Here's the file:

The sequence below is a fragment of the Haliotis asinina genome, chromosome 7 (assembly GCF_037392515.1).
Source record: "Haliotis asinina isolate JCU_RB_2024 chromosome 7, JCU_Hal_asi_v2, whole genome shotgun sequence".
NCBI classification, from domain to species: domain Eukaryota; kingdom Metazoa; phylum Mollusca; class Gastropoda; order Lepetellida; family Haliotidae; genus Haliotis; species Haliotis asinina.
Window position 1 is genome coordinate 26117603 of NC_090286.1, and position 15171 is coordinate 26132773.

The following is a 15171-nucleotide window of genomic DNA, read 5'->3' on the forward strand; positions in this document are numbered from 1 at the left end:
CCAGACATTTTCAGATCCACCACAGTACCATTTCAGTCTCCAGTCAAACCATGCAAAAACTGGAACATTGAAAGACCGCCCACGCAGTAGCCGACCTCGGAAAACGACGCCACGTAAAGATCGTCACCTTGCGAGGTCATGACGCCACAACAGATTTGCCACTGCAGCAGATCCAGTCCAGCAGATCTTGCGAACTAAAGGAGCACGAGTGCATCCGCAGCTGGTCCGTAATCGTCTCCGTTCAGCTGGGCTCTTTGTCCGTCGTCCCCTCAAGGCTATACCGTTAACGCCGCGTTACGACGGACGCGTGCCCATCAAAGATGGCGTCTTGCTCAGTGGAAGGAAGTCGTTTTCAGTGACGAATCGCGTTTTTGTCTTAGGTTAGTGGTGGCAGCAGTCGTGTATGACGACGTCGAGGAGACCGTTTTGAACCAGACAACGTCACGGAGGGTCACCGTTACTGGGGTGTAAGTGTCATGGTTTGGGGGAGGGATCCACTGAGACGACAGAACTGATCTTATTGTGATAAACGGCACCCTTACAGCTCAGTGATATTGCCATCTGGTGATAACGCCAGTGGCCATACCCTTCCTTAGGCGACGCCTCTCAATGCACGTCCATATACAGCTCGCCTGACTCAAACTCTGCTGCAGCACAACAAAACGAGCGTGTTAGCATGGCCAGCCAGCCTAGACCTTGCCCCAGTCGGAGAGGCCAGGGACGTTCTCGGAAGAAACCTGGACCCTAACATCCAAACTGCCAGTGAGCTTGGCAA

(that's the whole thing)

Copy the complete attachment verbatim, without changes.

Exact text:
The sequence below is a fragment of the Haliotis asinina genome, chromosome 7 (assembly GCF_037392515.1).
Source record: "Haliotis asinina isolate JCU_RB_2024 chromosome 7, JCU_Hal_asi_v2, whole genome shotgun sequence".
NCBI classification, from domain to species: domain Eukaryota; kingdom Metazoa; phylum Mollusca; class Gastropoda; order Lepetellida; family Haliotidae; genus Haliotis; species Haliotis asinina.
Window position 1 is genome coordinate 26117603 of NC_090286.1, and position 15171 is coordinate 26132773.

The following is a 15171-nucleotide window of genomic DNA, read 5'->3' on the forward strand; positions in this document are numbered from 1 at the left end:
CCAGACATTTTCAGATCCACCACAGTACCATTTCAGTCTCCAGTCAAACCATGCAAAAACTGGAACATTGAAAGACCGCCCACGCAGTAGCCGACCTCGGAAAACGACGCCACGTAAAGATCGTCACCTTGCGAGGTCATGACGCCACAACAGATTTGCCACTGCAGCAGATCCAGTCCAGCAGATCTTGCGAACTAAAGGAGCACGAGTGCATCCGCAGCTGGTCCGTAATCGTCTCCGTTCAGCTGGGCTCTTTGTCCGTCGTCCCCTCAAGGCTATACCGTTAACGCCGCGTTACGACGGACGCGTGCCCATCAAAGATGGCGTCTTGCTCAGTGGAAGGAAGTCGTTTTCAGTGACGAATCGCGTTTTTGTCTTAGGTTAGTGGTGGCAGCAGTCGTGTATGACGACGTCGAGGAGACCGTTTTGAACCAGACAACGTCACGGAGGGTCACCGTTACTGGGGTGTAAGTGTCATGGTTTGGGGGAGGGATCCACTGAGACGACAGAACTGATCTTATTGTGATAAACGGCACCCTTACAGCTCAGTGATATTGCCATCTGGTGATAACGCCAGTGGCCATACCCTTCCTTAGGCGACGCCTCTCAATGCACGTCCATATACAGCTCGCCTGACTCAAACTCTGCTGCAGCACAACAAAACGAGCGTGTTAGCATGGCCAGCCAGCCTAGACCTTGCCCCAGTCGGAGAGGCCAGGGACGTTCTCGGAAGAAACCTGGACCCTAACATCCAAACTGCCAGTGAGCTTGGCAA